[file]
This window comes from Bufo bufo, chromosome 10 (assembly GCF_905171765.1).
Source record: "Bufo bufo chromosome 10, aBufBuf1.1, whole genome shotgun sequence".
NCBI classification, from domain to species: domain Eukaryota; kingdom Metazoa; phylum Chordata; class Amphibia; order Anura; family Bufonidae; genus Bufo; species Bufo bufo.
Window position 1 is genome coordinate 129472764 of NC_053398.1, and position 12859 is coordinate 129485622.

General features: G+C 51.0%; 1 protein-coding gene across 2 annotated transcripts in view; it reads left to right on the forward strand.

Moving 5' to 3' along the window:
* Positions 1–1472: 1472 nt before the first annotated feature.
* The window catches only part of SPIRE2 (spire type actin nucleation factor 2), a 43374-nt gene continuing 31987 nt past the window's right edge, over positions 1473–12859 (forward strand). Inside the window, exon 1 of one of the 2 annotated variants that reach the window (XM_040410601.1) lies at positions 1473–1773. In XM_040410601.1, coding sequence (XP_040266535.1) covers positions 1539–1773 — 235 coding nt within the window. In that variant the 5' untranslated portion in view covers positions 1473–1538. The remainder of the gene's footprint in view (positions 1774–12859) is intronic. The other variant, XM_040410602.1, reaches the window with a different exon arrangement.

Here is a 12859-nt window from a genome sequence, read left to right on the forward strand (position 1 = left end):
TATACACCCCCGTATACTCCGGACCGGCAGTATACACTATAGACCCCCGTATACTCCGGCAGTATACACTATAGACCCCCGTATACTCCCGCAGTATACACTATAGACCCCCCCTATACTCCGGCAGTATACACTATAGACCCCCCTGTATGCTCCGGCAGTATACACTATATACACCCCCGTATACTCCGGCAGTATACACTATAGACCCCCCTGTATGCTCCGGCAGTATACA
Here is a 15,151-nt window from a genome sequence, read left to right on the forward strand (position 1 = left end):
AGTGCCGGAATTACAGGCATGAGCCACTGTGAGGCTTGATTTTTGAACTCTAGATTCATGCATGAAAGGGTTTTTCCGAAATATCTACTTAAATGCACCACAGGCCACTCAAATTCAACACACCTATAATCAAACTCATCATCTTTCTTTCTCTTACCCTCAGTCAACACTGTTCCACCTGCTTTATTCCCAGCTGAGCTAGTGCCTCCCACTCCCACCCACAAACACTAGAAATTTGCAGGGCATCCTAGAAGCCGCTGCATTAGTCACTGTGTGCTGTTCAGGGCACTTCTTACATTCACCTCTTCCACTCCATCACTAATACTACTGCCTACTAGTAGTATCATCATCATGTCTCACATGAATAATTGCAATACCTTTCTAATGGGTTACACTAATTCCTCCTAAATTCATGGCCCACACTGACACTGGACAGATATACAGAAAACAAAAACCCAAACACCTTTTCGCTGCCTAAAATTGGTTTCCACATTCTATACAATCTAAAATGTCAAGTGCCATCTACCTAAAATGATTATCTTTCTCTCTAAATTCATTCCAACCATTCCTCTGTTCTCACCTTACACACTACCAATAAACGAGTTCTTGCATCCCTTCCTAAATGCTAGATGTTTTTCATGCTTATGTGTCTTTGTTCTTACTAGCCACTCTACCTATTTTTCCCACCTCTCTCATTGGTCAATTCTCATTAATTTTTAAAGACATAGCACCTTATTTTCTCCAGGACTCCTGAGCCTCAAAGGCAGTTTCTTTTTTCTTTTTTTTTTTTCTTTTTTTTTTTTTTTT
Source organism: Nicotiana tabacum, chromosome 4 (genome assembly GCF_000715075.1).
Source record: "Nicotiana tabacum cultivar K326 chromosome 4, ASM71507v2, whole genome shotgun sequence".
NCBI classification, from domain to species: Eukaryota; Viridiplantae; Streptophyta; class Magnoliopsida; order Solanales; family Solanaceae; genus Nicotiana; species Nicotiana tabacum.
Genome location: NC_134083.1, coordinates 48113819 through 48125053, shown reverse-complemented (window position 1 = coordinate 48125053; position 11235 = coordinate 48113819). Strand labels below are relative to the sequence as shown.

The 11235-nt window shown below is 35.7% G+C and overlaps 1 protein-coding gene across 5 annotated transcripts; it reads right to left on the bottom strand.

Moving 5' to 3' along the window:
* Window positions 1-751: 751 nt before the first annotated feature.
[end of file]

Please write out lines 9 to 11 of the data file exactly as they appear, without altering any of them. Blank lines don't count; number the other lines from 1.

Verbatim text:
Here is a 12859-nt window from a genome sequence, read left to right on the forward strand (position 1 = left end):
TATACACCCCCGTATACTCCGGACCGGCAGTATACACTATAGACCCCCGTATACTCCGGCAGTATACACTATAGACCCCCGTATACTCCCGCAGTATACACTATAGACCCCCCCTATACTCCGGCAGTATACACTATAGACCCCCCTGTATGCTCCGGCAGTATACACTATATACACCCCCGTATACTCCGGCAGTATACACTATAGACCCCCCTGTATGCTCCGGCAGTATACA
Here is a 15,151-nt window from a genome sequence, read left to right on the forward strand (position 1 = left end):